ITHACA, N.Y., March 6 (UPI) -- October's "Superstorm" Sandy was not a freak occurrence but a predictable consequence of loss of arctic sea ice because of global warming, U.S. researchers say.
Scientists at Cornell University and Rutgers University said the severe loss of summertime arctic sea ice has increased the frequency of atmospheric blocking events like the one that steered Hurricane Sandy west into the densely populated New York City area.
The decrease in sea ice appears to enhance Northern Hemisphere jet stream meandering and intensify arctic air mass invasions toward middle latitudes, leading to the increase in blocking, they said.
Such a strong atmospheric, high-pressure blocking pattern over Greenland and the northwest Atlantic Ocean prevented Sandy from steering northeastward and out to sea like most October hurricanes and tropical storms from the Caribbean, the researchers said.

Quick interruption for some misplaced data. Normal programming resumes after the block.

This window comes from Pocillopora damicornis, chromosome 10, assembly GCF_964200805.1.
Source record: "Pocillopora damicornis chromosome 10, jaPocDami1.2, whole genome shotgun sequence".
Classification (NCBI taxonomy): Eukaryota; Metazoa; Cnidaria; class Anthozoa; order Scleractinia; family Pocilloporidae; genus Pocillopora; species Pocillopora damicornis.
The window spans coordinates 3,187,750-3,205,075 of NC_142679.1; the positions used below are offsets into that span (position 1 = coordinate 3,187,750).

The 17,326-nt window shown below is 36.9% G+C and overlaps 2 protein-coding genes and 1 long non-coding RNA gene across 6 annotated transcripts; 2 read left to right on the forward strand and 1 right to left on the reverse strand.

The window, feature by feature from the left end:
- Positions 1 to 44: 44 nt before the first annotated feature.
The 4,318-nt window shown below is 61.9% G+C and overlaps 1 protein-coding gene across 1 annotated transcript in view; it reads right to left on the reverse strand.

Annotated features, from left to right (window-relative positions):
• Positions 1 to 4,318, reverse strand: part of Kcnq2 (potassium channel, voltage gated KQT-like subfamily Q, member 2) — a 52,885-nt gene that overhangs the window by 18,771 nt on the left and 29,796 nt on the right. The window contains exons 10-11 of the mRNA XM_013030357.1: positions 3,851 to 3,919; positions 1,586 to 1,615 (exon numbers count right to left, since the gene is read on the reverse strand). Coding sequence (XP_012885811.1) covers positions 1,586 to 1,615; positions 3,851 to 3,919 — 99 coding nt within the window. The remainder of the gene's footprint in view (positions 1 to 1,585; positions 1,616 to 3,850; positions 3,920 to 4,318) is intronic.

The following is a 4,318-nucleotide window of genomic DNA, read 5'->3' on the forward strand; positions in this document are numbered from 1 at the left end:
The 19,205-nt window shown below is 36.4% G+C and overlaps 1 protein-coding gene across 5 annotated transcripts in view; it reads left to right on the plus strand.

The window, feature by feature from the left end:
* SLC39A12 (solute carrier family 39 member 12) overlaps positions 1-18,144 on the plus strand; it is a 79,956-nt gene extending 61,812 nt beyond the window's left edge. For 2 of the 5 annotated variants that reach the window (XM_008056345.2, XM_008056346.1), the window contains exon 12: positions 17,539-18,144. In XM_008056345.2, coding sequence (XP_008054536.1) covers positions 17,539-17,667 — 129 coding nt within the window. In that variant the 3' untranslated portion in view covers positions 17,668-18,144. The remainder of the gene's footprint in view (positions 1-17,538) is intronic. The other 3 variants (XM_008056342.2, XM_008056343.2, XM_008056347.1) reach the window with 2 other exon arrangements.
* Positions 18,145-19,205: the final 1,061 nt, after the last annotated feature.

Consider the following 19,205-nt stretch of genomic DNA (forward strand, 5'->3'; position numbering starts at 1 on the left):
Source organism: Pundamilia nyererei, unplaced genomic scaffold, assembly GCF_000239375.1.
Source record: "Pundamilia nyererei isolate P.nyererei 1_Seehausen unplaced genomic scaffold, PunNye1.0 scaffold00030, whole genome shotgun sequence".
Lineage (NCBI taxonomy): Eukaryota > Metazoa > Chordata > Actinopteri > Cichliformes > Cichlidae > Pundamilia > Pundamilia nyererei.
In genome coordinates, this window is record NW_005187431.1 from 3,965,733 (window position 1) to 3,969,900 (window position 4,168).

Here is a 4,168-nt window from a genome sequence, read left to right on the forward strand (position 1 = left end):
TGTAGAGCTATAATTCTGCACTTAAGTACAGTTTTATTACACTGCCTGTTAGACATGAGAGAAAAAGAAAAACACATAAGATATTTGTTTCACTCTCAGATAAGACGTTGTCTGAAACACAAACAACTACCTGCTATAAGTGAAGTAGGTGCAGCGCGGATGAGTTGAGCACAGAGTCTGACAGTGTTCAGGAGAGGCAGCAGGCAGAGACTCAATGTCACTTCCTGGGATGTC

Instead, Sandy traveled up the Atlantic Coast and turned left "toward the most populated area along the Eastern Seaboard" and converged with an extratropical cyclone that transformed it into a monster tempest, the scientists said.
"If one accepts this evidence and ... takes into account the record loss of arctic sea ice this past September, then perhaps the likelihood of greenhouse warming playing a significant role in Sandy's evolution as an extratropical superstorm is at least as plausible as the idea that this storm was simply a freak of nature," the researchers wrote in the journal Oceanography.